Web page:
[¶ 12.]  In this case, the circuit court did not clearly classify all the disputed property as marital or nonmarital.   With respect to the cattle, the court noted that “[t]he appreciated value of a cattle herd may be considered a marital asset even if the herd might be considered non-marital.”   (Emphasis added) (citing Bennett v. Bennett, 516 N.W.2d 672, 674 (S.D.1994)).   The court later concluded that “the cattle” were marital property, and that it was giving “consideration” to the herd Clay owned prior to the marriage.   From these rulings, we are unable to determine what cattle were classified as marital property and the meaning of the “consideration” that was allowed for Clay's premarital cattle.   Further, based on the court's findings and conclusions relating to property traceable to Jamie's inheritance, we cannot determine why a suburban and the platinum horse trailer were specifically classified as nonmarital property while much of the remaining traceable property was not explicitly classified.   We conclude that the circuit court erred in failing to definitively rule on the parties' competing claims regarding all disputed marital property.   See Midzak v. Midzak, 2005 S.D. 58, ¶ 24, 697 N.W.2d 733, 740 (“The trial court abused its discretion in not properly determining the status of all assets first as either separate or marital, and then making an equitable distribution of all assets determined to be marital in nature.”).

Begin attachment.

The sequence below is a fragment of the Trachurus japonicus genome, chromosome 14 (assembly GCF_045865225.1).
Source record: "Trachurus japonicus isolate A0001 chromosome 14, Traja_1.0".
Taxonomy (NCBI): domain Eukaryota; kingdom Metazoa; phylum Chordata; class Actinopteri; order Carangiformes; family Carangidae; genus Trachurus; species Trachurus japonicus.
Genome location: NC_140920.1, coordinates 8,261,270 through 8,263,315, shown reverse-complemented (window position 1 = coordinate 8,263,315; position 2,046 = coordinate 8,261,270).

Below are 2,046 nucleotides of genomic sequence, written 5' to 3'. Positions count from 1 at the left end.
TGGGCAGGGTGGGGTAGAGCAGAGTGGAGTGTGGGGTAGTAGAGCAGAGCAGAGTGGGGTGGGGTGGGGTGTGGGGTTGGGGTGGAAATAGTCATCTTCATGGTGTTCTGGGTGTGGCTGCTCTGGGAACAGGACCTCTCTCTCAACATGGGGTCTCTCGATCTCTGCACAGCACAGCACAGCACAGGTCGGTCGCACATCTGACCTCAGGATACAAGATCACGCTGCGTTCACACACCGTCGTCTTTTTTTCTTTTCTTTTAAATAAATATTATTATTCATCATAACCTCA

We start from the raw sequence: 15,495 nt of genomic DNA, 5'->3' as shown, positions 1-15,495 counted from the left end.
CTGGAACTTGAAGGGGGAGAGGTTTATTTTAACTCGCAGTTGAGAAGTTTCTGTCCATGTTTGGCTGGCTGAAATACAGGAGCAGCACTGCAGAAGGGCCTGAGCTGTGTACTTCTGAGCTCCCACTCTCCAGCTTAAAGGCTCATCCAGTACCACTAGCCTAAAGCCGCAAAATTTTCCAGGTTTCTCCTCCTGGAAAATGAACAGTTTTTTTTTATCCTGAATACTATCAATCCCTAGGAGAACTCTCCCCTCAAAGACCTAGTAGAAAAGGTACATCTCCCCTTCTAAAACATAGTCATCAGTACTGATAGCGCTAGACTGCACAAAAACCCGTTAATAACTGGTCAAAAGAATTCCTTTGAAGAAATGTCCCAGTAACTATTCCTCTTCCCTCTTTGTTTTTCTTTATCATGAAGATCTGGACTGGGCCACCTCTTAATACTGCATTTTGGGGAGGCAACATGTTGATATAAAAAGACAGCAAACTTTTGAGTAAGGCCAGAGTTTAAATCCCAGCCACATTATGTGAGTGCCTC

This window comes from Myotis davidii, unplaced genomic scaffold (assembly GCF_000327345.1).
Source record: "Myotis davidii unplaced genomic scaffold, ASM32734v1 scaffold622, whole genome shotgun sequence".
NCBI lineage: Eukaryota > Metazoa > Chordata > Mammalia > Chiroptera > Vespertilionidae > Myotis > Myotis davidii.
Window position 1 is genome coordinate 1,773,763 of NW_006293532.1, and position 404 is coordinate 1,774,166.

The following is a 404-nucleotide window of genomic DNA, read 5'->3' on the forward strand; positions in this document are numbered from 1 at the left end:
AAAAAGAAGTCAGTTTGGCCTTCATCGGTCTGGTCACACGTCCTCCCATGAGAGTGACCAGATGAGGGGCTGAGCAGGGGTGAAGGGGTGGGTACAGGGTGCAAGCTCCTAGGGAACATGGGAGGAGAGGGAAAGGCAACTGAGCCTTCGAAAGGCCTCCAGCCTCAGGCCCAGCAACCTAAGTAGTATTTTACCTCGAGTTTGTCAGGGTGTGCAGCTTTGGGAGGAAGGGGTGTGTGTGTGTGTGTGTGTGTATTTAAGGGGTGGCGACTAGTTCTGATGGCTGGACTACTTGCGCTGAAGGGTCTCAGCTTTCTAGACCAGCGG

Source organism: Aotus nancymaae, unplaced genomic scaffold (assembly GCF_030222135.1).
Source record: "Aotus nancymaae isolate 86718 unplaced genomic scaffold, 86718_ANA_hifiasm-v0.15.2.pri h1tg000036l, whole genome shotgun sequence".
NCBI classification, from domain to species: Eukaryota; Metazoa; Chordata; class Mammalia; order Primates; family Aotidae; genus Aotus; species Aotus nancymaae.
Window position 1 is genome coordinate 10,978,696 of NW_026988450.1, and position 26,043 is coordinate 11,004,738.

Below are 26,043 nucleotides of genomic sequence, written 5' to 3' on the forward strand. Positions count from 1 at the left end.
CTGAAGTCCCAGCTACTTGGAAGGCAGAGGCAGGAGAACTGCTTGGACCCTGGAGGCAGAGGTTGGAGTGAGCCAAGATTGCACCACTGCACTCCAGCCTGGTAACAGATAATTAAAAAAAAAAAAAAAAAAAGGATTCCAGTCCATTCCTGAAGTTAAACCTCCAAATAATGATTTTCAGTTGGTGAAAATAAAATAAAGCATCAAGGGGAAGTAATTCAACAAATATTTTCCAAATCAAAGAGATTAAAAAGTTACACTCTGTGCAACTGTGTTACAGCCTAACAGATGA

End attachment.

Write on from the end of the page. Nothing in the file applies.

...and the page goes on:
[¶ 13.]  Because of uncertainties regarding the marital classification of all disputed property, and because we are unable to determine the circuit court's valuation of all marital property, we are unable to review whether the circuit court arrived at an equitable division.2  Consequently, we reverse and remand for reconsideration of the property division after the entry of findings of fact and conclusions of law on the existing record clearly resolving the valuation and marital property issues.   See Edinger v. Edinger, 2006 S.D. 103, ¶¶ 10–11, 724 N.W.2d 852, 856 (reversing and remanding because this Court was unable to duplicate the circuit court's property values and ascertain the reasoning for the property division).   Both parties' requests for appellate attorney's fees are denied.

FOOTNOTES

1.   Clay is an enrolled member of the Cheyenne River Sioux Tribe.

2.   “The law requires an equitable, not necessarily equal, division of assets.”  Halbersma, 2009 S.D. 98, ¶ 7, 775 N.W.2d at 214.

ZINTER, Justice.

[¶ 14.] GILBERTSON, Chief Justice, and KONENKAMP, SEVERSON, and WILBUR, Justices, concur.